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Extension Update from Jenny Rees


Nov. 1:  2017 Crop Insurance Workshop, Heartland Event Center Grand Island, RSVP:   https://cropinsure.unl.edu/
Nov. 3:
  Produce Safety Alliance Compliance, Raising NE in Grand Island, https://events.unl.edu/acreage/2017/11/03/123489/
Nov. 4:  Fall Hop Production Workshop, 8am-5pm, near Plattsmouth, NE https://agronomy.unl.edu/nebraska-hops
Nov. 6:  So You Inherited a Farm, Now What? Hall County Extension, Grand Island 9:30 a.m. RSVP:  308-385-5088
Nov. 8:  Growing Nebraska Summit, Cornhusker Hotel Lincoln, 8:15 a.m.-4pm, RSVP:  https://ianr.unl.edu/ianr-fall-conference
Nov. 9:  Forest Products Marketing Workshop, Kearney, NE, https://www.eventbrite.com/e/forest-products-marketing-workshop-tickets-38081724463
Nov. 13:  So You Inherited a Farm, Now What? 1:30 p.m., 4-H Bldg York, RSVP (402) 362-5508 or jrees2@unl.edu
Nov. 13:  Estate Planning Meeting, 6:30 p.m., 4-H Bldg York, RSVP (402) 362-5508 or jrees2@unl.edu
Nov. 15:  Sprayer Clinic for Dicamba/Enlist, NE College Tech Ag Curtis, 12:30 p.m., RSVP 308-696-6705or robert.klein@unl.edu
Nov. 16:  Grain Marketing Seminar:  Intro to Futures and Options, 9:30-3 p.m., former ARDC near Mead, RSVP (402) 261-7572
Nov. 16:
  York County Corn Grower Banquet, 6:30p.m. Social, 7pm Supper, Chances R
Nov. 19-21:  Facing Challenges: Shaping the Future Water Conference, Holiday Inn Kearney, http://www.newra.net/nwra-nsia-joint-convention/
Nov. 21:  Grain Marketing Seminar:  Intro. to Futures and Options, 10 a.m.-3:30 p.m., Extension Office Holdrege, RSVP (308) 345-3390
Nov. 27:  On-Farm Research Brainstorm/Discussion Session, 1-4 p.m., 4-H Bldg Fairgrounds Aurora, RSVP jrees2@unl.edu or steve.melvin@unl.edu
Dec. 7:  Farmers and Ranchers College:  Dr. David Kohl, 1-4 p.m., Bruning Opera House, Bruning
Dec. 11:  Grain Marketing Seminar:  Intro to Futures and Options, 9:30 a.m.-3pm, Extension Office Beatrice, RSVP (402) 873-3166
Dec. 12:  Grain Marketing Seminar: Intro to Futures and Options, 9:30 a.m.-3 p.m., 4-H Building York, RSVP (402) 362-5508
Jan. 10-11:  York Ag Expo, Holthus Convention Center, York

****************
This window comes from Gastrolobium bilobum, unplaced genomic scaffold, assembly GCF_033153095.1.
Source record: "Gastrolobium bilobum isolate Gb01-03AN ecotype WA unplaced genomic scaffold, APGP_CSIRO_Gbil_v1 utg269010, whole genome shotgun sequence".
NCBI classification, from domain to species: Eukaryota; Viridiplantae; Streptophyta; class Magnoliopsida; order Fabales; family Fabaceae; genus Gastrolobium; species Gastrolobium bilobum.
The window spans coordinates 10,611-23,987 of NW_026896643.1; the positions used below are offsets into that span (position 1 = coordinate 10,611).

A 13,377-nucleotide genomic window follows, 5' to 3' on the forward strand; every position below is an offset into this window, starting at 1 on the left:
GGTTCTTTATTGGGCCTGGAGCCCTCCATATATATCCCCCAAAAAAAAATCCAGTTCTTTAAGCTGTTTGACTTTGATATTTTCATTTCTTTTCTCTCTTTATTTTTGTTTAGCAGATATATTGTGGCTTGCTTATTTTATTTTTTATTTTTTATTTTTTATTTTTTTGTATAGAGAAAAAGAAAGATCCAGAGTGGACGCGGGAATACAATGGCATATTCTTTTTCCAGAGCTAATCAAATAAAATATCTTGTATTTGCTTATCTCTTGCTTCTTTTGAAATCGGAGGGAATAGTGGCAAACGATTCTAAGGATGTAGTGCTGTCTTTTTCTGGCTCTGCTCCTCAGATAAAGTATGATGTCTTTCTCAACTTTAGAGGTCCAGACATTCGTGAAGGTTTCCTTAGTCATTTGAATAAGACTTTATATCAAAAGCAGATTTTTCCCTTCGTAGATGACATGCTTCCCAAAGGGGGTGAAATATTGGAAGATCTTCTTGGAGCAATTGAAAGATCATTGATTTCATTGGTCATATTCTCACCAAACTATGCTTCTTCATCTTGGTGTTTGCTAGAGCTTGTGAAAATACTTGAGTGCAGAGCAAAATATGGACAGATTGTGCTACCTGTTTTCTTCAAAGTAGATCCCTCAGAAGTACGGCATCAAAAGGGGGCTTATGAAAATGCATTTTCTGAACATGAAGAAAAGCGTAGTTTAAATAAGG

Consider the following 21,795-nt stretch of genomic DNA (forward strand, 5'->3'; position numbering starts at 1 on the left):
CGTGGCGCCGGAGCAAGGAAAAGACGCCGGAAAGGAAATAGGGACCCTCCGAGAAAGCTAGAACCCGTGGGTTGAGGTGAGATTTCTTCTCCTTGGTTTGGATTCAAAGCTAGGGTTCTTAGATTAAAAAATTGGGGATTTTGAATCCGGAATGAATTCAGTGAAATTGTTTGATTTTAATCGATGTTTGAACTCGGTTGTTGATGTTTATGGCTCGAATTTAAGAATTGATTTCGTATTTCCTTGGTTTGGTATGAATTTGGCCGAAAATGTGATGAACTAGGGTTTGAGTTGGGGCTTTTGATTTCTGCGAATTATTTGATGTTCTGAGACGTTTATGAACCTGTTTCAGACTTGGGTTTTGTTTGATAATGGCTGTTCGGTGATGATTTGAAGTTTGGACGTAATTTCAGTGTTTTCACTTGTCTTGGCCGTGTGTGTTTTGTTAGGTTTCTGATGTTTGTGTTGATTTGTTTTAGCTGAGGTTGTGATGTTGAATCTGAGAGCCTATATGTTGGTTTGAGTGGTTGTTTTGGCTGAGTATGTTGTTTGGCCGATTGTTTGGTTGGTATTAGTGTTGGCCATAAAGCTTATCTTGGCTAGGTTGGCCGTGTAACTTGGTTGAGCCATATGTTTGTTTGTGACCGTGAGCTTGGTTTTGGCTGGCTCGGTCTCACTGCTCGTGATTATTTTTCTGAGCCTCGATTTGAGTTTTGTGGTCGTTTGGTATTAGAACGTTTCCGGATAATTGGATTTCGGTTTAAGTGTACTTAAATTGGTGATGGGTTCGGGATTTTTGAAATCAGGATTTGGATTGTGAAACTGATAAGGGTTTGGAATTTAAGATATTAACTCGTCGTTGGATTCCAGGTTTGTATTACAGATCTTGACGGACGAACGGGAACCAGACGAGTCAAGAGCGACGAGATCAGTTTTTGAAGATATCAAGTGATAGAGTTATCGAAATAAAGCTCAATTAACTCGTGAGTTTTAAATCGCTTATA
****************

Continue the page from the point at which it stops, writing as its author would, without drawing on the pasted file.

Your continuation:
Jan. 11:  Crop Production Clinic, North Platte
Jan. 16:  Crop Production Clinic, Norfolk
Jan. 18:  Crop Production Clinic, Lincoln
Jan. 18-19:  Hops Grower, Brewer Conference, Embassy Suites Downtown Omaha, http://www.growbrewnebraska.com/registration/
Jan. 24-25:  Crop Management Conference, Kearney
Jan. 30-31:  No-Till On the Plains Winter Conference, Wichita, KS http://notill.org/
Feb. 7-9:  Nebraska Ag Tech Assoc. (NeATA) Conference
Feb. 19:  Nebraska On-Farm Research Network Update, former ARDC near Mead
Feb. 20:  Nebraska On-Farm Research Network Update, Lifelong Learning Center Northeast Com. College, Norfolk
Feb. 21:  Nebraska On-Farm Research Network Update, Hall Co. Extension Office, Grand Island
Feb. 22-23:  Women in Ag Conference, Kearney

Farm Finance Clinic Sites and Dates To sign up for a clinic or to get more information, call Michelle at the Nebraska Farm Hotline at 1-800-464-0258.

Crop Updates:  Last week’s weather was a challenge for our farm families.  Grateful for a beautiful day on Wednesday for harvest!  Thursday perhaps resulted in the worst of the damage we’re now seeing.  It’s just heartbreaking to see the fields and hear the reports of downed corn and dropped ears in so many fields throughout the State.  What I’ve seen thus far has ranged from 20-70 bu/ac on the ground and I’m hearing more than that from others.  Perhaps hardest is the fact we had tremendous harvest potential in the fields and that was a positive side of the lower commodity prices.  I’m not saying anything new to those of you who farm-my heart goes out to you.  On the positive side, some of you have finished harvest and can be grateful for that!  Finding things for which to be grateful can greatly help when things are this tough.  Here’s hoping everyone can finish this harvest season safely and get the remainder of the crop picked up as best as possible. 

When it comes to downed stalks with ears still intact, Marion Calmer, farmer and president of Calmer Agronomic Research Center, Lynn Center, Illinois, provided some tips for a meeting we had prior to harvest a few years ago.  I won’t list them here as it I don’t have enough room and because the presentation included in our CropWatch article has photos that aid in explanation.  You can view his tips here:  https://go.unl.edu/5nzw.

A method to estimate pre-harvest loss of ears on the ground is to count the number of ears dropped in 1/100 of an acre.  For a row spacing of 30”, measure off 29’ for a 6 row header, 21’ 9” for an 8 row header, and 14’ 6” for a 12 row header.  Then count the number of ears dropped in that header width and length measured.  In general, literature from different Universities say that a full-size ear equates to around ¾ lb. and would be around 1 bu/ac yield loss.  Larger ears with deeper kernels such as this year may be closer to 1.5 bu/ac yield loss.